Stellate Ganglion Block is a procedure that is used to treat and diagnose chronic pain of the upper extremities. It involves the introduction of medication to the stellate ganglion, a group of nerves located at the base and at the front of the neck. These nerves carry pain signals related to pain from the head, neck, upper chest and arms.
Stellate ganglion Blocks are used to treat certain nerve conditions. Your physician may order a Stellate Ganglion block in an attempt to recognize the cause and source of chronic pain. The procedure helps alleviate chronic pain caused by:
Stellate Ganglion Blocks entails the use of radiographic images and contrast medium during the procedure to prevent inadvertent injection of major blood vessels. It requires the patient to remain calm during the procedure and is reassured that the introduction of anesthetic and medication may cause a slight discomfort.
Stellate Ganglion Block is an outpatient procedure. Relaxing medications are given to the patient before the start of the procedure. The front of the neck is sterilized and numbed with a local anesthetic. Shoulder support is provided to help raise your chin and tilt your head back.
Contrast dye is injected to confirm the placement of the needle before the delivery of an anti-inflammatory medication. After the medication is administered, the needle is then removed. If the pain is relieved using stellate ganglion block, additional treatment can be provided over time.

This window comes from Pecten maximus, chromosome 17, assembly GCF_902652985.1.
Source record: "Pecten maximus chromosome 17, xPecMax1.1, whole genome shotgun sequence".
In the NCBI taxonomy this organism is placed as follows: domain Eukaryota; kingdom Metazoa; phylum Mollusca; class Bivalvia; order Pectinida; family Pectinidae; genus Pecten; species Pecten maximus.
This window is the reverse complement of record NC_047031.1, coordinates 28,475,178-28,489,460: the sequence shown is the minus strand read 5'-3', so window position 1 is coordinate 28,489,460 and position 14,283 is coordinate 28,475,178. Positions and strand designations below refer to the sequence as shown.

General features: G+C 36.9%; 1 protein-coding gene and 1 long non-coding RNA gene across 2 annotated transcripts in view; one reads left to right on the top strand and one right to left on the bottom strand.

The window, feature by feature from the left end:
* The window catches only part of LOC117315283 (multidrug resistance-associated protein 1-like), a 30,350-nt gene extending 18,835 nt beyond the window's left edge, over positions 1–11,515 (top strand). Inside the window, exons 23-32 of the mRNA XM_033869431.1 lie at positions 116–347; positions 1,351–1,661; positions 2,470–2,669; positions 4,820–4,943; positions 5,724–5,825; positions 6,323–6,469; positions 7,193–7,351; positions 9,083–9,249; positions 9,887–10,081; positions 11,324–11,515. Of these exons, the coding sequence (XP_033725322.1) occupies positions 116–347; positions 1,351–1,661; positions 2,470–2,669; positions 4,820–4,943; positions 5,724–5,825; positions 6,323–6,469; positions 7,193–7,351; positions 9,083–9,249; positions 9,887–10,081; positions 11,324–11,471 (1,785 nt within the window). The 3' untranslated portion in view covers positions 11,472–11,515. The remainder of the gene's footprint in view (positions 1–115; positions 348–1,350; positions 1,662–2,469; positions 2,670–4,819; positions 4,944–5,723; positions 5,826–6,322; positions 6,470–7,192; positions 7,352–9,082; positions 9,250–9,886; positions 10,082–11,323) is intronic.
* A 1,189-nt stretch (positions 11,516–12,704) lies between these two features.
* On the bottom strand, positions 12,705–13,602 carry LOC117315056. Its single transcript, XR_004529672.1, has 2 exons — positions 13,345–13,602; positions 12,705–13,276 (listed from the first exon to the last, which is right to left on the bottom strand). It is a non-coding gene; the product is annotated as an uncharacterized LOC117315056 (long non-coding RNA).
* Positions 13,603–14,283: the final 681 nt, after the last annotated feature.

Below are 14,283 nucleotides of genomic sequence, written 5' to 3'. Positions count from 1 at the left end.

Stellate Ganglion Block is the primary treatment for neuropathic pain. Stellate nerve blocks have been proven to reduce the intensity of chronic pain by decreasing the need to prescribe other pain medications that are ineffective and may cause adverse side-effects, helping doctors to alleviate the pain experienced.
This has been the mainstay treatment for pain resulting from affected nerve endings. Your physician will further evaluate the underlying cause, etiology, and the location of the pain.
Individual response to Stellate Ganglion Block varies from short-term to long-term periods of pain relief. Generally speaking,
the pain-free phase lasts longer with each additional injection. Like any surgical procedure, Stellate Ganglion Block carries some forms of risks and these include seizures, bleeding, lung collapse, uncomfortable numbness of the arms that may fade over time, temporary weakness and numbness of the neck, allergic reaction to the medication and contrast dye, and nerve damage and bruising at the needle entry site.
The medication administered blocks the pain transmission in the stellate ganglion, resulting to pain relief. The therapeutic effect of Stellate Ganglion Blocks varies and it is critical to consult your physician for a follow-up check up related to pain relief and onset of untoward reaction to the Stellate Ganglion Block procedure.
Red, F. (2012, October 15). Stellate Nerve Blocks. Retrieved October 1, 2014, from http://www.expertconsultbook.com/expertconsult/ob/book.do?method=display&type=bookPage&decorator=none&eid=4-u1.0-B978-1-4160-6160-1..00158-7&isbn=978-1-4160-6160-1
APA citations: Screw, D. (2012, August 11). Stellate Ganglion Blocks – Frequently Asked Questions – Pain Management Center – Kernan. Retrieved October 1, 2014, from http://www.brighamandwomens.org/Departments_and_Services/anesthesiology/Pain/Patients/blocks3.aspx?sub=2